> should be some who need web containers running with Java 2 classic. For
> their convenience and survival, catalina 2.4 and jasper 1.2 are ready.
> They are unable to get what JSP 2 style gives, but still do enjoy SRV
> 2.4's enhanced features and JSTL-JSF ensemble with JSP 1.2 under Java 2
> classic platform.
> 
> This architecture helps Tomcat-involved developers too. Now Tomcat has
> so many subpackages, so it's very hard to keep track of all of them and
> even build it without conflict. Historically Tomcat was a servlet
> container. Since JSP technology was born, it has been taken for granted
> that Tomcat should support JSP as well. Now it is about time for SRV and
> JSP to go their own way respectively. Moreover, Tomcat has been
> providing a lot of optional features for users' sake. DB Connection
> Pooling and useful web applications such as adminstration and manager
> are some of them. Notwithstanding the merit, they are actually optional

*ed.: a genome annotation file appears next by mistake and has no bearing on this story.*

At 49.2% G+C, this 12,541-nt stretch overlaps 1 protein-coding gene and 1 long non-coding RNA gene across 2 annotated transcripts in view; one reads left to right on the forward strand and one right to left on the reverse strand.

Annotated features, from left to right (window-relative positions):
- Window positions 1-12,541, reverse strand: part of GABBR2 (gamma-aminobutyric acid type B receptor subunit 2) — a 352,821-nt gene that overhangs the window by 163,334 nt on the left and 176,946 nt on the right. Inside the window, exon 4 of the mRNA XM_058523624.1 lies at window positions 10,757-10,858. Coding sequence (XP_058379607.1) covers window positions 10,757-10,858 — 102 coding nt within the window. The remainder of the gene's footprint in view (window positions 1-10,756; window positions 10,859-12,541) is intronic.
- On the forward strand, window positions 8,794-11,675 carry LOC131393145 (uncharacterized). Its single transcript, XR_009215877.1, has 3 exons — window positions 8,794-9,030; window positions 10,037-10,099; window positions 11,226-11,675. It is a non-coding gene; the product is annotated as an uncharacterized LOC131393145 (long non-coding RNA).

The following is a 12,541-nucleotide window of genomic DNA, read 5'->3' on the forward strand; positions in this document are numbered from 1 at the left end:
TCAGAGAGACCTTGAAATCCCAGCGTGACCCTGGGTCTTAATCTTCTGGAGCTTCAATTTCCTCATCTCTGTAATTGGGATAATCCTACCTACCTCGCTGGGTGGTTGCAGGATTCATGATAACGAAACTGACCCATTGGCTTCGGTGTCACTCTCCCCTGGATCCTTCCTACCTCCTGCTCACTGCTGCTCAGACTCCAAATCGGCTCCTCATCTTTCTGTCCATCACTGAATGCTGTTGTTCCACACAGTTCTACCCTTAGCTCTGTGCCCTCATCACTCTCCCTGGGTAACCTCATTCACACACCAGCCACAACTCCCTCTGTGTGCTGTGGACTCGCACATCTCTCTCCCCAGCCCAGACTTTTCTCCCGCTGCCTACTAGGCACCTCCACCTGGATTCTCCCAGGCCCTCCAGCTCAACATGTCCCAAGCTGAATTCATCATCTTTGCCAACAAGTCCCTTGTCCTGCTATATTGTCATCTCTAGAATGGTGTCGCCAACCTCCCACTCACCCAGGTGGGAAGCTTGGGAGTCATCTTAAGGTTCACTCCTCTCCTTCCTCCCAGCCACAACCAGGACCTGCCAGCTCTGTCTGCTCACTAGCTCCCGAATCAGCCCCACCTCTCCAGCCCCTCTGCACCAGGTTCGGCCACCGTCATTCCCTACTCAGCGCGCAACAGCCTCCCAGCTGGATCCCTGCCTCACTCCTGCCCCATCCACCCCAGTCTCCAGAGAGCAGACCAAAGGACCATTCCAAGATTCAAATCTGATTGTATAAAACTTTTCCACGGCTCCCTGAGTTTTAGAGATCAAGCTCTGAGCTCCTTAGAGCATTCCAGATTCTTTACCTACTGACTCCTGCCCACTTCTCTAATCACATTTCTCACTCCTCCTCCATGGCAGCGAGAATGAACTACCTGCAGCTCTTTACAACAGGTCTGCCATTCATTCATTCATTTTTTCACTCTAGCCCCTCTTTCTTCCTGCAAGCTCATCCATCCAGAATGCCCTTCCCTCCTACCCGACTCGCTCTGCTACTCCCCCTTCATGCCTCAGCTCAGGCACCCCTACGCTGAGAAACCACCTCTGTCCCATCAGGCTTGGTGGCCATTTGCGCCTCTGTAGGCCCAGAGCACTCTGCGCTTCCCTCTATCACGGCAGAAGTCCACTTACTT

> and distinct. Instead of packaging all the presents, we can develop and
> release each package indepedently and give full guidance to deploy and
> undeploy them on catalina. Choices are up to users, who are supposed to
> be capable of manipulating.
> 
> Let me tell you some scenarios: A is a beginner, and feel like making
> and running servlets and JSP pages with MySQL DB. Absolutely A's choice
> is Tomcat 5 integrated distribution(all-in-one type). On the other hand,
> B is a skillful Java web developers, and wants his web container to work
> standalone as light and fast as possible. B's choice is catalina 2.4 +
> jasper 2.0 + Coyote + NIO acceleration add-on because B may not need
> additional connectors or extra web applications.
> 
> Structure
> 
> jasper(JSP engine) | Add-on | Add-on | ... | some other engine |....
> <- every pluggable component is
> ------------------------------------------------------------------------
> --------------                    downloadable and deployable.
>                          catalina(SRV Container)
> 
> In short, Tomcat subprojects will be like this:
> 
> catalina [servlet container] : 2.2, 2.3, 2.4 (Java 2 classic)
> jasper [jsp engine] : 1.1, 1.2 (Java 2 classic), 2.0 (Java 2 modern)
> connectos : Coyote, JK2, ...